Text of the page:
Rainbow Mountain is 20 miles north of Paxson on the Richardson Highway. Rainbow Ridge parallels the Richardson Highway for about three miles, beginning at Mile 206. The mountain itself is about halfway along the ridge line and rises to 6,650 feet. The Richardson Highway is 4,000 feet below the summit. It is a steep climb, but for those in good shape and with a spirit of adventure, it is worth every step.
Rainbow Mountain was named for the multicolored talus slopes that decorate the highway side of the mountain. The loose scree makes for difficult climbing, but a well-planned climb can avoid most of it.
The loose slope makes for fast, easy descents for those familiar with such slopes. That is a good thing, because one does tend to spend too much time at the top. From the summit as well as most places on the ridge line, you can see the larger peaks that surround Canwell Glacier, on the northeast side of the peak.
Institute Peak and Minya Peak, both a thousand feet higher than Rainbow, are reachable along an east-running ridge line. It takes a fairly experienced climber to tackle those peaks. There are narrow ridges to traverse and ice to cross en route to the summits. It is more than a day trip.
There is more to do in this area than just climb the mountain. Rainbow Mountain’s geology dates back to the Paleozoic era, and it’s is home to two rock glaciers that are easily visible just above the highway. The glaciers, their cores made of ice-cemented debris, are slowly creeping down-slope toward the Richardson Highway.
Along the slopes of Rainbow Ridge, it is possible to find fossils from the late Paleozoic and early Mesozoic period. Ferns and fish skeletal fossils can be discovered on the north end of the ridge.
Not everything on the mountain is a fossil. Hoary marmots are abundant, and Dall sheep are visible most times of the year. The Isabel Pass area is windy, which is not great for people but wonderful for sheep. The middle slopes and several of the higher plateaus are commonly blown clean, making easy foraging for sheep. Steep, rocky slopes are a deterrent to the occasional wolf pack that roams through the area.
Moose find good cover and feed along Phelan Creek, which follows the Richardson Highway at the base of the mountain. The Nelchina caribou herd uses the area throughout the year. Grizzlies are rare but you may spot one digging pea vine on the river bars. Phelan Creek is glacial -- cold, fast and changeable on short notice. There are no fish, but I have found a few agates on the bars as well as pieces of limestone with fern fossils.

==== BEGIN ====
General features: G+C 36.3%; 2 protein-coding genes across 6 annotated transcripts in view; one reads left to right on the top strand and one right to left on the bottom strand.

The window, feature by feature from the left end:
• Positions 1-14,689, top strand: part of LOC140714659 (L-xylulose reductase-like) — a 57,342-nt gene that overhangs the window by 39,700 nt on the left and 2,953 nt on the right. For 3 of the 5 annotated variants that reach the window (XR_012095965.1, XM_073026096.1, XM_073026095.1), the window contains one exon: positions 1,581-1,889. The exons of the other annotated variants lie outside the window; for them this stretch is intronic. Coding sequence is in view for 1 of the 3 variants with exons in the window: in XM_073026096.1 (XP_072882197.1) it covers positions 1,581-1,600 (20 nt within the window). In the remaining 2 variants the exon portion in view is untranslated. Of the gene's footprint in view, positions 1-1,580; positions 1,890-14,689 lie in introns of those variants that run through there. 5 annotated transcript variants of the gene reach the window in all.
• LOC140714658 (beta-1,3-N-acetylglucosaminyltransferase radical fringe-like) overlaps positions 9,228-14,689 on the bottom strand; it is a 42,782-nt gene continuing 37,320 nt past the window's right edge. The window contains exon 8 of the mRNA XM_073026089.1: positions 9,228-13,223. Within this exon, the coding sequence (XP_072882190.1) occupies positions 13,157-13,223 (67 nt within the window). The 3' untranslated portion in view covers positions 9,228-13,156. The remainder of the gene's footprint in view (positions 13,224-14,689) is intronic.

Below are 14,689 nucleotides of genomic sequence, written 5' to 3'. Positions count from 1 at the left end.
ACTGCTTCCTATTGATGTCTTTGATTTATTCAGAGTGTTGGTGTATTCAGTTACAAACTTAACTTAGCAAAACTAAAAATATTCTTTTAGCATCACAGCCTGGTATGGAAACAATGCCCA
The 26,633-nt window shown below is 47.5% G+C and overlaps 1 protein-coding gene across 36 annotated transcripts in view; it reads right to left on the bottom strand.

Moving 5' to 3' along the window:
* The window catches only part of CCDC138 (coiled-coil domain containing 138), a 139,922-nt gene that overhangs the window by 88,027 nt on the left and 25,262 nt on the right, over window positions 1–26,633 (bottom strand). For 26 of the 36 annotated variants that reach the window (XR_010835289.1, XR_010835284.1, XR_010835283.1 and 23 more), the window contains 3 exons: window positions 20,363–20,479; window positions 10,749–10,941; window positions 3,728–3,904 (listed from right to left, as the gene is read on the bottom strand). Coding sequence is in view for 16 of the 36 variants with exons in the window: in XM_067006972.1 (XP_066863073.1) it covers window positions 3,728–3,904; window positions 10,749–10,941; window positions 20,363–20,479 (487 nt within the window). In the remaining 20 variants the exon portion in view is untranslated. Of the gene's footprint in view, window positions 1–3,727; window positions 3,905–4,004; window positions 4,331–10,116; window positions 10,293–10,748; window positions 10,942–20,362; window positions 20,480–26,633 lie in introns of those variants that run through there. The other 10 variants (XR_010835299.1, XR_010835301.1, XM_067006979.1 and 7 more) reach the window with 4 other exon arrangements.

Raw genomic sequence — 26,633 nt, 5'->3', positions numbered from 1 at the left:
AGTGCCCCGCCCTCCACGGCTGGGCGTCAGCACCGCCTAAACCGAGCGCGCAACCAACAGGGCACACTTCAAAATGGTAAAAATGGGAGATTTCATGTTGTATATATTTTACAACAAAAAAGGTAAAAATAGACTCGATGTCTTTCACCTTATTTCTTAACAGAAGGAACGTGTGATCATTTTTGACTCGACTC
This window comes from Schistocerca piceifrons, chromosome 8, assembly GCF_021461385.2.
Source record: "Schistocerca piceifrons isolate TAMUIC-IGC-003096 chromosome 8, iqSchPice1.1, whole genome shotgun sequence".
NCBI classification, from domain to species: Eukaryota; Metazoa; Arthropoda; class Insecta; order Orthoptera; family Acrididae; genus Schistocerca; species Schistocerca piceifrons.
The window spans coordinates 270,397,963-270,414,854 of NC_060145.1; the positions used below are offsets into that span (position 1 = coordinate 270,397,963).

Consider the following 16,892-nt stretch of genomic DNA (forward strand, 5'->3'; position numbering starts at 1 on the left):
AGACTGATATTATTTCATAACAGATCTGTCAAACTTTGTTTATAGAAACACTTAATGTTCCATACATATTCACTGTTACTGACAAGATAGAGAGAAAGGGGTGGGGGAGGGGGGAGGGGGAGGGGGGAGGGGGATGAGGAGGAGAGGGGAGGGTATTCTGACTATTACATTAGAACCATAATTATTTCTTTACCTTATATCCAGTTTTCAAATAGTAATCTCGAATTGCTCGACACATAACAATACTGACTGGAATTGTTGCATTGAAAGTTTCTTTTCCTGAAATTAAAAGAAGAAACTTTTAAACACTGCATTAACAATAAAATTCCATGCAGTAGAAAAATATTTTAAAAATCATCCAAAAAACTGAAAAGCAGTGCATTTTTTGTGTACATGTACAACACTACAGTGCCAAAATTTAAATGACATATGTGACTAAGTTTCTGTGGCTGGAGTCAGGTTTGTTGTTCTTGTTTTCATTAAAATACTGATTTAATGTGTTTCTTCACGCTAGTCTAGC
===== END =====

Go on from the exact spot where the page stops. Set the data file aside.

A trip to Rainbow would not be complete without a short drive into Red Rock Canyon. The entrance is just north of Rainbow proper at Mile 213. The four-mile drive through the canyon ends at the terminus of the Canwell Glacier.
The road is passable by car for the first mile or so, but a decent pickup is necessary beyond that. The canyon is narrow with extremely steep rock walls on both sides. Colorful rock slides spill from the Rainbow Mountain side of the canyon, and iron deposits color some areas brilliant orange. Sheep are common.
You can access the Canwell Glacier moraine from the end of Red Rock road. There's also an ATV trail leading back to the west that skirts the north end of Rainbow. Early in the season, care must be used in Red Rock and in the tight valley negotiated by the ATV trail due to the presence of avalanche chutes. The valley with the ATV trail is especially susceptible to slides because it is shielded from the sun for most of the day, which means it holds its snow quite late in the season.
If you want to plan a trip to the Rainbow area, be aware that early spring is not ideal. As of last week there was still several feet of snow on the ground at the Red Rock Canyon turnout, and very little of Rainbow Mountain itself was snow-free. Avalanche danger is quite high.
But soon the snow will be gone -- or at least manageable. Spring comes late in the mountains, but catches up to the rest of the world in a hurry. Wait until early June. The crowds will be headed to the Valley and the Kenai.
Break from the traffic and turn your rig east out of Palmer and head up Paxson way. If coming from the north, forget the busy Parks and take one of the most scenic drives in Alaska to Rainbow Mountain.
John Schandelmeier is a lifelong Alaskan who lives with his family in Paxson. He is a Bristol Bay commercial fisherman and a two-time winner of the Yukon Quest.